OTTAWA Stephen Harper got political backing Friday from some of the country's premiers as he heads into the final stages of building the budget that will determine the fate of his government.
The Prime Minister even received a boost in his political struggle, when some of the provincial leaders said that defeating the federal government now is not in the public interest.
Mr. Harper left a two-day first ministers meeting with at least two premiers saying economic circumstances are so severe that the Liberal-NDP opposition coalition should not try to topple the Conservatives in a confidence vote on the Jan. 27 budget. Several premiers also pledged to back ideas for accelerated infrastructure spending and to help the unemployed.
The glaring exception to the positive chorus was Quebec Premier Jean Charest, who accused the Prime Minister of breaking his word to Quebeckers on fixing the fiscal imbalance.
Mr. Harper's goal for the meeting was to get the premiers' support on his budget measures to address the economic downturn. To that end, the leaders agreed to a series of principles that will speed up infrastructure funding to the provinces, doling it out over two years rather than seven. The government will also make funding more flexible and allot cash faster for projects in smaller communities.
“I think that all of the premiers understand that we are in a very dangerous time for the world economy, one that requires unprecedented collaboration,” Mr. Harper told reporters at the end of the meeting.
“I mentioned to them and to others on many occasions how impressed I have been … by the unprecedented collaboration that we are seeing at the international level to deal with that and I think it's critical that we make the same efforts in Canada.”
British Columbia Premier Gordon Campbell said Canadians will notice if their leaders fail to work together.
“If we fragment, we will have far more difficulty and we will be letting families down,” he said.
He also said the country does not need a vote right now.
“It is not time for an election; it is time for us all to put the politics aside and to think first about Canada.”
His remarks were taken up by Saskatchewan's Brad Wall, who called for political stability.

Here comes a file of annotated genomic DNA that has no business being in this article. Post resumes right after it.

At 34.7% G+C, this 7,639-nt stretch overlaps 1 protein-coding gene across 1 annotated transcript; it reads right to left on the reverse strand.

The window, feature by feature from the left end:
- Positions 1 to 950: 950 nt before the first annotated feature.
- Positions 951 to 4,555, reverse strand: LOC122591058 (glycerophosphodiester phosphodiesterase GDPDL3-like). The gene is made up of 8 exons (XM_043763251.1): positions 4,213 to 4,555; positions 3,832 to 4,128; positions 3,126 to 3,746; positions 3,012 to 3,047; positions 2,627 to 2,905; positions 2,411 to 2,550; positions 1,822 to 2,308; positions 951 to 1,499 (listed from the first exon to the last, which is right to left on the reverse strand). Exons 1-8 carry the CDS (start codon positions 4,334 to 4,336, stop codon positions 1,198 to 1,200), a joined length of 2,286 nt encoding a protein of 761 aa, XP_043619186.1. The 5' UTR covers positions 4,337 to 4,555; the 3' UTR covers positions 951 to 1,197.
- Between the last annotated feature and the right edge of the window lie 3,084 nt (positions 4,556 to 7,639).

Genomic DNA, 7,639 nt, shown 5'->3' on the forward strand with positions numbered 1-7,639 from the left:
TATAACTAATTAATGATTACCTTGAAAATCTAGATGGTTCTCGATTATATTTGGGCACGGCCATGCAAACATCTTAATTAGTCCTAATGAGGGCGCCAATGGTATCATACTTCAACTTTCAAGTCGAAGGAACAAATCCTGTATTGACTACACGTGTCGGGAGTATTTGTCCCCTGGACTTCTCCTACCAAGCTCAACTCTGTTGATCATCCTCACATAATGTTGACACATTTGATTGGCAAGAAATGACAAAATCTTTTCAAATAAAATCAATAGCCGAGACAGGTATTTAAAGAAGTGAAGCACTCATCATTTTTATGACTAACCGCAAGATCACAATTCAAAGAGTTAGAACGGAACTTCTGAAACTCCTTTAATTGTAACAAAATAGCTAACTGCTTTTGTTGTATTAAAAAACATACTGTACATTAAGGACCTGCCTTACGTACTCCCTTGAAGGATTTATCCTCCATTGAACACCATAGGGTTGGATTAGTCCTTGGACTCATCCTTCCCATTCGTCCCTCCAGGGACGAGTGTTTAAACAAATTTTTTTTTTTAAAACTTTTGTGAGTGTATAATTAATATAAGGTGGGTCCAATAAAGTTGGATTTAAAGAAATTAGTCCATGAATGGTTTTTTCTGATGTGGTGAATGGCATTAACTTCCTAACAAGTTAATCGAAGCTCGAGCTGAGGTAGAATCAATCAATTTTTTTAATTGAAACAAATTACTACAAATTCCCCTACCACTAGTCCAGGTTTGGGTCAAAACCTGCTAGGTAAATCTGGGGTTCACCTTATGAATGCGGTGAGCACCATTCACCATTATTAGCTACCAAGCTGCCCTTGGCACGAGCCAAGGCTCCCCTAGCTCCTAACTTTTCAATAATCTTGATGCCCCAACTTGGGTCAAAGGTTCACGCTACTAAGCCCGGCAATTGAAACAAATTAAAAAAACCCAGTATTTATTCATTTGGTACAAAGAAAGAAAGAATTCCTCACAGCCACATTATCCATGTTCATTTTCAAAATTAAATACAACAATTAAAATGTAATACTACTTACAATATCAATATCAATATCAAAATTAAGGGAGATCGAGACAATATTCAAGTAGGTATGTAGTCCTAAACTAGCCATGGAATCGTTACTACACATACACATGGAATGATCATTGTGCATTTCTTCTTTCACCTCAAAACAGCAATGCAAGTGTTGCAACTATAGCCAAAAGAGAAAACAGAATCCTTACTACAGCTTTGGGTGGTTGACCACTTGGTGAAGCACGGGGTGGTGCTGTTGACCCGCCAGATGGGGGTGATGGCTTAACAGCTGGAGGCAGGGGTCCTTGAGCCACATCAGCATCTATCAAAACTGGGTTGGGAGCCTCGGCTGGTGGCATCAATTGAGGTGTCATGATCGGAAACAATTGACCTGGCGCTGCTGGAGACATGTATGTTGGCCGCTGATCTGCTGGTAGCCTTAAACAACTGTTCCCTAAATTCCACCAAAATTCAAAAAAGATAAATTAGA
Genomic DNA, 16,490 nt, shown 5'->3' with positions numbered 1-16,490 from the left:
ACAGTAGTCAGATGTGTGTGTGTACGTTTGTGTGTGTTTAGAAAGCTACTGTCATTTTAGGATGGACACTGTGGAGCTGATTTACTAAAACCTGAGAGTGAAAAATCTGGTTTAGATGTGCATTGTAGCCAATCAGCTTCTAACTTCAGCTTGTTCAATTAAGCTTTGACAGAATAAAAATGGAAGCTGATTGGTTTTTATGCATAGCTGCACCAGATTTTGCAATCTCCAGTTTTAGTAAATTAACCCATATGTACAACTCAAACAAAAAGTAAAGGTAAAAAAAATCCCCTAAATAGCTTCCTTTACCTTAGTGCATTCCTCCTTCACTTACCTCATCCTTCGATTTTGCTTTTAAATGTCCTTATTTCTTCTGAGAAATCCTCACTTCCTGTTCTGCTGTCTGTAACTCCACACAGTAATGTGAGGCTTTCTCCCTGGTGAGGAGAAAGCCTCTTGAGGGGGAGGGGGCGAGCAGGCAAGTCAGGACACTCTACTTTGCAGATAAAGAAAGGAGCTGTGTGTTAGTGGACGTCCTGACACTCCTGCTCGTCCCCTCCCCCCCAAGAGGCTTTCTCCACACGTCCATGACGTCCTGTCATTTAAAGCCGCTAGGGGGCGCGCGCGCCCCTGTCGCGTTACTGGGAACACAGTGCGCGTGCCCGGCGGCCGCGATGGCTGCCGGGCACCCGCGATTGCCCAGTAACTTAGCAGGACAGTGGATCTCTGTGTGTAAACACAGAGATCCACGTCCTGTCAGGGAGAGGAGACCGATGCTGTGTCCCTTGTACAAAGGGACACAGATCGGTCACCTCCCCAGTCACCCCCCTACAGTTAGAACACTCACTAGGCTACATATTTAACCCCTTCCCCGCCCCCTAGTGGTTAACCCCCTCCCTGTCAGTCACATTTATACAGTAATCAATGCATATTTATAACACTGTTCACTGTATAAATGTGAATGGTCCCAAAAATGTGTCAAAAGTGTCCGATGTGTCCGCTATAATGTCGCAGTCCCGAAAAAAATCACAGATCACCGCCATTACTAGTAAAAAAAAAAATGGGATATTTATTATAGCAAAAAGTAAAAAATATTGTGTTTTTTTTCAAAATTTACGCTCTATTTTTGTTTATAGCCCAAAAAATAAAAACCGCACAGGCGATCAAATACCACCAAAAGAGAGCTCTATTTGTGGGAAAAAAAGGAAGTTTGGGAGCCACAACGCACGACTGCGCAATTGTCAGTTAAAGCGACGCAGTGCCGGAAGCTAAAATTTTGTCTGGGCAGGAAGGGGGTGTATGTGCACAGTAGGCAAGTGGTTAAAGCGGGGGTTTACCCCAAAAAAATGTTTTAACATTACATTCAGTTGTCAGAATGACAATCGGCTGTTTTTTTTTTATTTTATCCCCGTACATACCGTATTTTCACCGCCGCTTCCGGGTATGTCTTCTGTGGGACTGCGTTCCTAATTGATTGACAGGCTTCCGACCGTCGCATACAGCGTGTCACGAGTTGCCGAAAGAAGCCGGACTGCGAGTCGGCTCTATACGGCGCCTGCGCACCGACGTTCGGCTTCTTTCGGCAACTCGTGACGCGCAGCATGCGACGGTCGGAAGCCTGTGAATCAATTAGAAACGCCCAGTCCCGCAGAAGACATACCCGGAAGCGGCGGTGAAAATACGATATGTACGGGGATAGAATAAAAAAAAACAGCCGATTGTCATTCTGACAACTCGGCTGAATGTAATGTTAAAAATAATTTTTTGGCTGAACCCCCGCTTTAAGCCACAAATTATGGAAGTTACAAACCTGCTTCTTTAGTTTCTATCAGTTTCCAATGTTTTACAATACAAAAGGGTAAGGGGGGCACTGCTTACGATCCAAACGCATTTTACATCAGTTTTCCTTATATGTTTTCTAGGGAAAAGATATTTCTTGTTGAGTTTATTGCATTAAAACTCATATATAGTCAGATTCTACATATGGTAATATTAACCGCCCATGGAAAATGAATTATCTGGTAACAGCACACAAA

“I don't think Canadians, frankly, would countenance a partisan scrap right now, when people are worried about their mortgage, their pensions and their jobs.”
The premiers spent much of the day listening to presentations from key federal players, including Bank of Canada Governor Mark Carney, Transport Minister John Baird, Human Resources Minister Diane Finley and Finance Minister Jim Flaherty.
However, the provinces did not get commitments for everything they wanted. For example, premiers like Newfoundland and Labrador's Danny Williams and Ontario's Dalton McGuinty seek an extension of benefits for workers, not simply more cash for job training. Ottawa is reportedly reticent to extend benefits because it would be difficult to roll them back when the economy turns around.
The one discordant note was uttered by an angry Mr. Charest, who fenced with the federal government over a recent decision to cap funding under the equalization program, which it had recently increased.
“Eighteen months later, he's broken his word and now changed his mind,” he said. “There's a majority of provinces today that are asking him to respect that word.”
He also took issue with federal spokespeople who said earlier in the conference that Mr. Charest's Finance Minister had called the changes reasonable.
“Anyone who is taking a statement by one of my ministers saying that we approved this is misrepresenting the position of the government of Quebec,” said Mr. Charest, who added that he made his displeasure known to Mr. Harper during the closed-door meeting.
“I made that point very clear this morning in the meeting.”
New Brunswick Premier Shawn Graham said he understands Mr. Charest's concerns.
“There are differences of opinion around the equalization issue. I support what Premier Charest was attempting to do.”